Internally, the LT4 crate engine relies on the Z06’s stock internals, which include a 6.2-liter aluminum block (376 cu-in) and a fully-forged rotating assembly (10.0:1 compression) with a hydraulic roller cam that specs out at a very mild .492-/.551-inch lift and 189/223 degrees duration at .050-inch lift. This is a completely stock turnkey Z06 mill with great streetability (you’ll still need a harness, ECM, and flywheel), so it features factory LT4 rec-port cylinder heads (2.13-/1.59-inch valves, 65.5cc chambers) and runs on ordinary 91-octane pump fuel. The advantage here is that as a production Corvette piece, this reactor core is built to take all the punishment of a street car and it even comes with a 12-month/12,000-mile warranty. We recently found the LT4 crate engine at Summit Racing here for $14,817.76, but this is a commodity item, so it may pay to shop around.
Boost District 750 hp LSX376-B15 LS Crate Engine Package
If you lamented the sudden disappearance of Chevrolet Performance’s 755 hp LT5 crate engine (which previously sold for $19,995), wipe those tears away and take a gander at Boost District’s 750 hp LS crate engine package, which sells for roughly $4,000 less than the LT5 had sold for. Still cryin’? Tick the box for the company’s higher-boost 860 hp version at $17,750. Like all the engines in this guide, there are no junkyard parts here; this one starts with a brand-new boost-ready Chevrolet Performance LSX376-B15 partial long-block, which has an all-forged rotating assembly (9.0:1 compression) and an un-boosted power rating of 473 hp. This rating, however, hides this engine’s true intention as a do-it-your-self Lego kit for big boost (or alternately, the perfect low-compression crate engine in a world with a sketchy fuel supply), which Boost District finishes with one of their 13 psi Eaton TVS2650 supercharger kits.
This Eaton-derived TVS rotor pack is the same one found in the LT5 that is so popular in the aftermarket; it’s a perfect complement to Chevrolet Performance’s 6.2-liter LSX376-B15 crate engine, which was designed for combos just like Boost District’s. The base crate engine’s “B15” designation stands for 15 lbs. of boost; its boost-specific application incorporates a boost-optimized compression ratio of 9.0:1 and a hydraulic roller cam spec’d at .560-/.555-inch lift and 210/230 degrees duration at .050-inch lift. We’re not positive this is a completely assembled crate engine despite the photo; it looks like you’ll have to complete the blower bolt-on yourself, but to us that’s more fun than it is a hassle. This package comes with the assembled LSX376-B15 partial long-block ($9,197.50), the Boost District TVS2650 supercharger kit ($9,750), and fuel injectors with billet aluminum fuel rails. As you can see by the individual item prices, buying the Boost District combo package presents a huge cost savings. Note: A three-row accessory drive kit, stand-alone ECU, and wiring harness are available at extra cost.
Prestige Motorsports 800+hp Supercharged 427 cu-in LS Next Crate Engine
Every engine has its limits, and for the LS the weakest link after the cast crank and hypereutectic pistons is the block. Where a forged rotating assembly was all that was needed up to this point (excluding airflow and fuel requirements), Prestige Motorsports’ 800-plus hp LS crate engine accesses even higher power levels with the extra step of an improved aftermarket cast-iron block. The bulwark for that kind of power can only come from something like Dart Machinery’s LS Next SHP cast-iron cylinder case, and the 100-lb penalty for the cast iron block is definitely worth it for this kind of power and reliability in a pump-gas street machine. In this package, Prestige has us covered with strength to spare.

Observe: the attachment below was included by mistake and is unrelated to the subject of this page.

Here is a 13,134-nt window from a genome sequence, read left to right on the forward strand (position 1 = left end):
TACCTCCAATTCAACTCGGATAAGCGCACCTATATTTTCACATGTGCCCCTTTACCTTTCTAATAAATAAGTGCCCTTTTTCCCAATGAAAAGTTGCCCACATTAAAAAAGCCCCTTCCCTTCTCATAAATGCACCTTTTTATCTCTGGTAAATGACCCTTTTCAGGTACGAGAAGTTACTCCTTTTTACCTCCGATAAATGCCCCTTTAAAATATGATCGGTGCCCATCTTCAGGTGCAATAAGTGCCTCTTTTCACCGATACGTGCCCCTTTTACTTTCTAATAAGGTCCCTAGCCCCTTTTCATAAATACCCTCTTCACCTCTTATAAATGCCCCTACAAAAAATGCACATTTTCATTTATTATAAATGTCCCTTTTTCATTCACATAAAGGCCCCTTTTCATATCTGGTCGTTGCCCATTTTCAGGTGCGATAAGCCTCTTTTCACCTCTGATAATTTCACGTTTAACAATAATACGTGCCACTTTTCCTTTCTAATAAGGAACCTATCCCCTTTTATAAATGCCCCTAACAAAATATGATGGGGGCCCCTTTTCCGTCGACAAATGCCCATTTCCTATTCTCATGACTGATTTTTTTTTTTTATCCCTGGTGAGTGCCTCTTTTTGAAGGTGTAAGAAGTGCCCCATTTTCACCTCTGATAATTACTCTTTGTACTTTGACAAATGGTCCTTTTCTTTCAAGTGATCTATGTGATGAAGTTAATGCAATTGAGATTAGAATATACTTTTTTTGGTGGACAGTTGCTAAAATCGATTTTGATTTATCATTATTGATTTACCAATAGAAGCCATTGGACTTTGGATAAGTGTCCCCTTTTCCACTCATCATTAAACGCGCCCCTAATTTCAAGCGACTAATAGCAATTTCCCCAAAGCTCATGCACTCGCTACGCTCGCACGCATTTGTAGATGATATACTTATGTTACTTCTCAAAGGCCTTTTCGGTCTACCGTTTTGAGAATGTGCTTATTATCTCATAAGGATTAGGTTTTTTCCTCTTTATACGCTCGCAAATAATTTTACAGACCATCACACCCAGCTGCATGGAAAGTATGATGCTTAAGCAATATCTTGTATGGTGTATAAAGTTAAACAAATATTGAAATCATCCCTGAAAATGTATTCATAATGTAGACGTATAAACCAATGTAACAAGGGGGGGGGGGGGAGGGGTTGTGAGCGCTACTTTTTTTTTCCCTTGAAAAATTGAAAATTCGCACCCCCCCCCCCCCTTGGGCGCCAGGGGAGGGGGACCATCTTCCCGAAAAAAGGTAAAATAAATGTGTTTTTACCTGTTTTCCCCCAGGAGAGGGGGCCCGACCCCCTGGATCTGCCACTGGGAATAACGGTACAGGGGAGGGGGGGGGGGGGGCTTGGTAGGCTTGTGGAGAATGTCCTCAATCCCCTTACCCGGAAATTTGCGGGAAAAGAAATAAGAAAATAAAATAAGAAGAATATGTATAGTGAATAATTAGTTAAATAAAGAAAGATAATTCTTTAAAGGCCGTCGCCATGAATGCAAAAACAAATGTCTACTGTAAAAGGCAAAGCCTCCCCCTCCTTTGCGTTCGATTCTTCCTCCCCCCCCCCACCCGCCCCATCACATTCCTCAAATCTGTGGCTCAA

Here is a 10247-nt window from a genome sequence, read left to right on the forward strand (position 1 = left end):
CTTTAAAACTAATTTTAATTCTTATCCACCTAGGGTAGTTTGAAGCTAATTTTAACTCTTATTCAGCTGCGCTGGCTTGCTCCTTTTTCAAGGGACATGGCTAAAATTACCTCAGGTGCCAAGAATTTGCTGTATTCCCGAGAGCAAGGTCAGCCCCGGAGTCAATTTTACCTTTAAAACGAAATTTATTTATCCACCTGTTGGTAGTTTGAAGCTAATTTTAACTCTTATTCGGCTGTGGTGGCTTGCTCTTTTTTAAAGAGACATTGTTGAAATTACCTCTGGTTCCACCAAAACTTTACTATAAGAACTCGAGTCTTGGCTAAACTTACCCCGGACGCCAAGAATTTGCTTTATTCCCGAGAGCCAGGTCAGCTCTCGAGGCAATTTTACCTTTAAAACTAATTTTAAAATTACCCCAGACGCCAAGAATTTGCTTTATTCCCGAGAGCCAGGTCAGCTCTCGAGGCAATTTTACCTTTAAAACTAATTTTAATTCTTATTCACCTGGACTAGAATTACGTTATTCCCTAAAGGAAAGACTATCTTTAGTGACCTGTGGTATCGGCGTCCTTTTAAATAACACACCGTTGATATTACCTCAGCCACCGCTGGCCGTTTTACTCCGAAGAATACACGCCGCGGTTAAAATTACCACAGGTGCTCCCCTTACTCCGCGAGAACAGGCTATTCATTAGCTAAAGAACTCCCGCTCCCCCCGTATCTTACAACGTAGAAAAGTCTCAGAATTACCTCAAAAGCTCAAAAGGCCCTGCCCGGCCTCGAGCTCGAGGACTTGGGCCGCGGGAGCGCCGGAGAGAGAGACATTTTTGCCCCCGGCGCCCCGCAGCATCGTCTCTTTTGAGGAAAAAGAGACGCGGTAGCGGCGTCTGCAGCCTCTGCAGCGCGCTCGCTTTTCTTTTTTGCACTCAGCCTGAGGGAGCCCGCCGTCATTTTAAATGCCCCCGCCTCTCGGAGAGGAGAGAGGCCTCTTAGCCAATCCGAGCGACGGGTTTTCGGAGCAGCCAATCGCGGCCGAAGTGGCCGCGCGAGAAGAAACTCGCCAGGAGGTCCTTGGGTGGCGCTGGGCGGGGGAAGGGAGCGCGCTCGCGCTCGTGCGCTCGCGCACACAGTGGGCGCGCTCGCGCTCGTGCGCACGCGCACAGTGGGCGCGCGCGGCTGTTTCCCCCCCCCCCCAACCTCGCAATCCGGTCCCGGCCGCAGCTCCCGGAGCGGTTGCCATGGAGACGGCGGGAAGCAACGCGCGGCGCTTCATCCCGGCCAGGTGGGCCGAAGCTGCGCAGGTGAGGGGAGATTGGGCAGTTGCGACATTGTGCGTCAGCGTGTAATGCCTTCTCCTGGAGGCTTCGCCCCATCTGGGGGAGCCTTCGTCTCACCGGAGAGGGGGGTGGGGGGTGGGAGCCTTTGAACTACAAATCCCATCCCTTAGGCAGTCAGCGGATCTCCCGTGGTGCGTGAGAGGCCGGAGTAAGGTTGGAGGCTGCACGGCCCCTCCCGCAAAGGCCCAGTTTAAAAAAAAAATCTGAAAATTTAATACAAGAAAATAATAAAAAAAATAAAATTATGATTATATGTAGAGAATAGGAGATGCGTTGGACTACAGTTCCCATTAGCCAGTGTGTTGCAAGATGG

Inside, the Dart LS Next SHP block has been endowed with a four-inch stroke forged crank, 4340 forged steel rods, and 4.125-inch bore 2618 forged pistons (9.5:1), then topped with proprietary CNC-ported rec-port LS3 cylinder heads with 2.165-/1.590-inch valves and upgraded steel roller-trunion rocker arms activated by a hydraulic roller cam of proprietary spec. Feeding the beast is a 2.9-liter Whipple supercharger. At a price one dollar shy of the $30,000 mark, the package is remarkably complete and includes Holley’s Terminator X MPFI fuel injection, Holley Smart coils (relocation kit included), and a Concept One 10-rib drive system. Each Prestige Motorsports crate engine is dyno’d and comes with a three-year/unlimited-mile warranty.
Nelson Racing Engines 1,100 hp Twin-Turbo Alien 427 cu-in LS Crate Engine
If you’ve made it to the bottom of the page, congratulations! You have excellent taste in automotive machinery; for the same cheddar as a two-bedroom home in Oklahoma, you can have an 1,100 hp twin-turbo pump-gas 427 cu-in LS crate engine built by Nelson Racing Engines, the SoCal-based engine builder to the rich and famous. And here’s a little secret: if you’ve got more cheese in your pocket, you can go higher than 1,100 hp. A lot higher. NRE custom-builds each engine, so you’re not limited to components, boost, accessories, or fuel octane.
In the universe of Nelson Racing Engines, nothing is out of the realm of possibility, from twin turbos and superchargers to literally any engine family or induction type you want. In the LS stable, NRE offers five programs, all on the Dart Machinery LS Next block (9.24-inch deck height) and with Dart’s 280cc Pro 1 cylinder heads. Two of those programs offer Whipple superchargers (2.9-liter and 4.0-liter versions) and three offer twin-turbos, which is our choice here. The twin-turbo Alien LS 427 is the company’s middle twin-turbo offering and is significantly developed for street use on 91-octane fuel, though NRE points out power goes from 1,100 hp to 1,500 hp with a change to higher-octane race gas and some tuning. There are too many options to mention here (you really need to click on their page to see the variety), but it is possible to go all the way up to 2,000 hp if you’re so inclined.
Watch the Full Episode of HOT ROD Garage! Adding 150 Horsepower to a Junkyard 6.0L LS
On this episode of HOT ROD Garage, Lucky Costa’s personal ’66 Chevelle gets major upgrades to its 6.0L LS truck engine. Tony Angelo and Costa install a set of AFR heads and a Magnuson supercharger on this high-mileage, well-worn engine to really wake up the powerplant. Without any upgrades to the 100,000-plus-mile bottom end, the #66ChevHell puts down more than 500 whp! Sign up to MotorTrend+ today and start watching every episode of HOT ROD Garage—and much more!
Source: Read Full Article